A question about Lionel track pin size

I have a bunch of Lionel O gauge tube track and want to use some of it up for a project, but I don't have any O gauge O42 Dia. curves. I looked at fleabay and the O27 curves are way cheaper than the O gauge curves, so my question is, is the diameter of the O27 track pins the same as the O track pins? If the diameter is different, i'd rather just buy the O gauge track rather than have to buy adapter pins to mount the two types of track together. Any help will be appreciated.

Original Post

Hi, I tried everything you can think of with many track systems. I even used cut off nails as pins for O and O-27 track but in the end the proper pin is always best.

As for O-27 and O gauge the pins are definitely different sizes and will not mate up properly.

Like I said above I'll try anything for the fun of it but the work involved is just not worth the cost of the correct part. Good luck and have fun.

 

 

Keep Your Rails Polished!

NJ HiRailer

(Just Picture The Image)

Although this part is offered, it will be quite a bump at the transition point due to a design flaw.

 

 

It really should be offset, like the GarGraves adapter pins.

 

You can make your own by starting with three "O" pins, and grind one end(to the half way point) of each 3/4 of the way around to match the diameter of the O-27 track pins/openings.

 

If you instead grind them to the center like the above Lionel pins, there will be a significant "bump" at the transition.

 

For an example of this "offset" method, look closely at the GarGraves "O" & O-27 adapter pins:

 

 

CropperCapture[26]

 

 

 

Rob

I had one layout with a mixture of "O" and "027" track. I just squeezed down the opening in the "O" track to accept the smaller pins.
I did this by putting 027" pins in the opening, and squeezing the web underneath the rounded part with a pair of needle nose pliers. The pliers had a slight taper, so I worked them in further and further, until the pin was held tight.

 

The transition was smooth.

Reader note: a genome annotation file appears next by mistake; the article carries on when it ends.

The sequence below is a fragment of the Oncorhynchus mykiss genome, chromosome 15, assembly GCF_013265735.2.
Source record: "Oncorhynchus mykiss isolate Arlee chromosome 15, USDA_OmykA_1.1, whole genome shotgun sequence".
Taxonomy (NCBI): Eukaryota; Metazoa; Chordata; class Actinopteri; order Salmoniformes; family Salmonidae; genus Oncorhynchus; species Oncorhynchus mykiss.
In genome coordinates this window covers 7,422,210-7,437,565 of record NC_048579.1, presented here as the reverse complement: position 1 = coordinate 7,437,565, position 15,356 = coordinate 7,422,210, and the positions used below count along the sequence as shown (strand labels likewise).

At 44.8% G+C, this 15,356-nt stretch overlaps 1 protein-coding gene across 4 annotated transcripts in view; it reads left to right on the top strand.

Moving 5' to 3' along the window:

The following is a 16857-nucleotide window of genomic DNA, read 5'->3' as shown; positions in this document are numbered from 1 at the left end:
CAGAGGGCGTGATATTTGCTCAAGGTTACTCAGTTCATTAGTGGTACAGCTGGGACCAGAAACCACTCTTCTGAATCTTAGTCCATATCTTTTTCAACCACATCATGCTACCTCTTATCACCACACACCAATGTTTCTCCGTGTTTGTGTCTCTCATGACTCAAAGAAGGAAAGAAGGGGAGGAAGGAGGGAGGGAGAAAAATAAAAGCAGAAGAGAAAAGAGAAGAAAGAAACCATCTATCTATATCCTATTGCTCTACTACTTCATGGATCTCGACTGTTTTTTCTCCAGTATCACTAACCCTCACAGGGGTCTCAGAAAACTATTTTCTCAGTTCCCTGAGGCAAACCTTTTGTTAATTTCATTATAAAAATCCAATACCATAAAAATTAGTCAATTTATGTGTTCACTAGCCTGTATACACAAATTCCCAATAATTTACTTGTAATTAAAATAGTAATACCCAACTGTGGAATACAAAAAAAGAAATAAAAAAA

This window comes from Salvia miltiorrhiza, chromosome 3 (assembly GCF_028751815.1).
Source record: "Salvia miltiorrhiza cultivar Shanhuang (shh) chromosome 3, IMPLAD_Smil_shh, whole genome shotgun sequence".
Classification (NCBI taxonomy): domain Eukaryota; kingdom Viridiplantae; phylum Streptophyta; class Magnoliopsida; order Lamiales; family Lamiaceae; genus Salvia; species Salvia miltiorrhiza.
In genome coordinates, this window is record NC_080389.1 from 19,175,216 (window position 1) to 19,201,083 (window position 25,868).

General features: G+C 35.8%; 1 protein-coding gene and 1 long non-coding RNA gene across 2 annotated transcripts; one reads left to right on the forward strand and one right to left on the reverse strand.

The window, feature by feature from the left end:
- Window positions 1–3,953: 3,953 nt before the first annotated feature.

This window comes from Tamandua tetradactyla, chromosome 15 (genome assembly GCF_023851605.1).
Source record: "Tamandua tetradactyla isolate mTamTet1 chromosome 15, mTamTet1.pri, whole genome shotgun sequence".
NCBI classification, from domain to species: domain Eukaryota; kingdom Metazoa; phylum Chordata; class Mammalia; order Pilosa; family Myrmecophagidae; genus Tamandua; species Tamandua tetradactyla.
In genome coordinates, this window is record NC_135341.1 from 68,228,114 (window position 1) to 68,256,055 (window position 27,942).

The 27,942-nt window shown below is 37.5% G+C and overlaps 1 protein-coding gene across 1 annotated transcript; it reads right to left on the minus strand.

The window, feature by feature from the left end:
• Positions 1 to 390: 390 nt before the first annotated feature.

C.W. Burfle

I made my own since the commercially available ones aren't exactly inexpensive.

 

A big consideration, one which I did not think of until AFTER I made them, is what Rob stated.  As shown in the pictures I rounded off one end and did so equally around - a bad, bad decision since it created the 'hump/bump' that Rob described.

 

I had to make new ones - luckily I tested after I made just 3 so I was quick to discover the error of my ways!

 

As you can see in the last picture, there is quite a difference in heights - I landed up putting bracing under the O27 track. 

 

Another consideration is that unless you keep all of the O27 track at the same 'O' height, the O27 track will dip down to table level creating a bit of a 'ramp'.

 

- walt

 

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I would recommend going with O if that is what you already have. It is possible to mate 027 to O, and you can handle the height difference using roadbed (taller under the 027, shorter under the O) and use ballast to hide the differences in the ties, but it is a lot of work for a couple of bucks saved, to be honest. O track is so plentiful, that if you keep your eyes open you probably won't spend much more compared to O27, and it is worth it to keep it visually the same. 

The person who dies with the best toys dies a happy person

As Rob said, force the "O" pins into the "O27" track.  It gives a smoother transition than the other way round.  It will help if you open the "O27" track tube up just a bit using an awl.  Once the pin is seated in the "O27" rail, crimp the rail with a pair of track pliers.  Which brings us to another subject.

I have two pair of lineman's pliers.  One pair is used for "O" track, the other for "O27".  I made them myself.  Simply lay the pliers flat.  With the jaws held in the closed position, drill a hole near the end of the jaws corresponding in size with either an "O" pin or "O27" pin.  Now you can tighten the pins in the rails using the proper size pair of pliers. 

Dan Padova

 

"In the course of my life I have had to eat my words, and I must confess it was a wholesome diet"..........Winston Churchill

                                                                                                                                        

Just buy the regular O gauge track pins and be done with it!! Remember you get what you pay for and there really is no cheating with track pin sizes.

I have tried a few methods mentioned and they don't work right all the time or will end up derailing your engines with sensitive wheelsets, mainly MTH engines will derail.

Lee Fritz

Philadelphia & Reading Railway, one of the first railroads in the USA, first to have a double track system in the USA.

  • The answer you are looking for is YES, there is a distinct difference.  The rail height of 027 track is 7/16"' high, to top of the rail.  The O track stands at 11/16" high, to top of the rail. That means that All the 027 track would need shims to raise the 027 track up to the rail height of the O track.  The track pins are also different with the O pins measuring 7/64" and the 027 measures 3/32".  There are the two problems that you have to deal with.  Others above didn't give the measurement, but offered various solutions.  
  • It's your choice of what to do.

 

 

 

 

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Tinplate Art posted:

My advice: Spring for the O gauge track!  :-)

If the budget allows.

phillyreading posted:

Just buy the regular O gauge track pins and be done with it!! Remember you get what you pay for and there really is no cheating with track pin sizes.

Sure there is!

Rob

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